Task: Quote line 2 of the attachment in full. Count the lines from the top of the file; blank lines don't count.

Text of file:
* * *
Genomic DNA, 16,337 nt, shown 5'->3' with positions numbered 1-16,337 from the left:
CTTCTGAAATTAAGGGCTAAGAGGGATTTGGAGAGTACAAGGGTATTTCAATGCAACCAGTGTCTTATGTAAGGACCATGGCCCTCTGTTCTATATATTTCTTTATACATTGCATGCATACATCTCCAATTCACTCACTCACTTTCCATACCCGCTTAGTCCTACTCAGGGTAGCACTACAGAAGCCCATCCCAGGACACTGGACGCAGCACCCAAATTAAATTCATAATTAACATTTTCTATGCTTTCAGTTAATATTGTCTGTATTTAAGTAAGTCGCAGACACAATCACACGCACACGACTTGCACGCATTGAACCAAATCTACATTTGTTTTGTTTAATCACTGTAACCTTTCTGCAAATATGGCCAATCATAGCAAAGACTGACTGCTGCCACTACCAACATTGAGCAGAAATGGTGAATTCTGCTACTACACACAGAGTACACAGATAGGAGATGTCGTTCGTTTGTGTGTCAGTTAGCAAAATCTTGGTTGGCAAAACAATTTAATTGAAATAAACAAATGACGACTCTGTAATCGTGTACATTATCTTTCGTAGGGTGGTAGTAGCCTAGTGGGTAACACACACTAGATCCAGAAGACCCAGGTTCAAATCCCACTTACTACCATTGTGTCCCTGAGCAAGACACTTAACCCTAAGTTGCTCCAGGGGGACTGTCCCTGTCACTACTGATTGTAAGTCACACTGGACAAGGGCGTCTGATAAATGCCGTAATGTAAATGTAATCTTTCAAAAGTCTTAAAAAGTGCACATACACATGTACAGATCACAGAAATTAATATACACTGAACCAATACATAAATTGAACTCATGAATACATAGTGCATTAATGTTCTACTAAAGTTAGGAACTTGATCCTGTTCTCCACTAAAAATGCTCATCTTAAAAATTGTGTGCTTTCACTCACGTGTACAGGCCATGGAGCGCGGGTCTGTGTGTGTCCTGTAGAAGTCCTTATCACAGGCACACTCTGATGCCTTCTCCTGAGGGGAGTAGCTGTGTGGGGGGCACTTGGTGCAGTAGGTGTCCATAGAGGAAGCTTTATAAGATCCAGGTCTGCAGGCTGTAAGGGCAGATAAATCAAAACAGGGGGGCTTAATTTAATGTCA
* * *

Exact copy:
CTTCTGAAATTAAGGGCTAAGAGGGATTTGGAGAGTACAAGGGTATTTCAATGCAACCAGTGTCTTATGTAAGGACCATGGCCCTCTGTTCTATATATTTCTTTATACATTGCATGCATACATCTCCAATTCACTCACTCACTTTCCATACCCGCTTAGTCCTACTCAGGGTAGCACTACAGAAGCCCATCCCAGGACACTGGACGCAGCACCCAAATTAAATTCATAATTAACATTTTCTATGCTTTCAGTTAATATTGTCTGTATTTAAGTAAGTCGCAGACACAATCACACGCACACGACTTGCACGCATTGAACCAAATCTACATTTGTTTTGTTTAATCACTGTAACCTTTCTGCAAATATGGCCAATCATAGCAAAGACTGACTGCTGCCACTACCAACATTGAGCAGAAATGGTGAATTCTGCTACTACACACAGAGTACACAGATAGGAGATGTCGTTCGTTTGTGTGTCAGTTAGCAAAATCTTGGTTGGCAAAACAATTTAATTGAAATAAACAAATGACGACTCTGTAATCGTGTACATTATCTTTCGTAGGGTGGTAGTAGCCTAGTGGGTAACACACACTAGATCCAGAAGACCCAGGTTCAAATCCCACTTACTACCATTGTGTCCCTGAGCAAGACACTTAACCCTAAGTTGCTCCAGGGGGACTGTCCCTGTCACTACTGATTGTAAGTCACACTGGACAAGGGCGTCTGATAAATGCCGTAATGTAAATGTAATCTTTCAAAAGTCTTAAAAAGTGCACATACACATGTACAGATCACAGAAATTAATATACACTGAACCAATACATAAATTGAACTCATGAATACATAGTGCATTAATGTTCTACTAAAGTTAGGAACTTGATCCTGTTCTCCACTAAAAATGCTCATCTTAAAAATTGTGTGCTTTCACTCACGTGTACAGGCCATGGAGCGCGGGTCTGTGTGTGTCCTGTAGAAGTCCTTATCACAGGCACACTCTGATGCCTTCTCCTGAGGGGAGTAGCTGTGTGGGGGGCACTTGGTGCAGTAGGTGTCCATAGAGGAAGCTTTATAAGATCCAGGTCTGCAGGCTGTAAGGGCAGATAAATCAAAACAGGGGGGCTTAATTTAATGTCA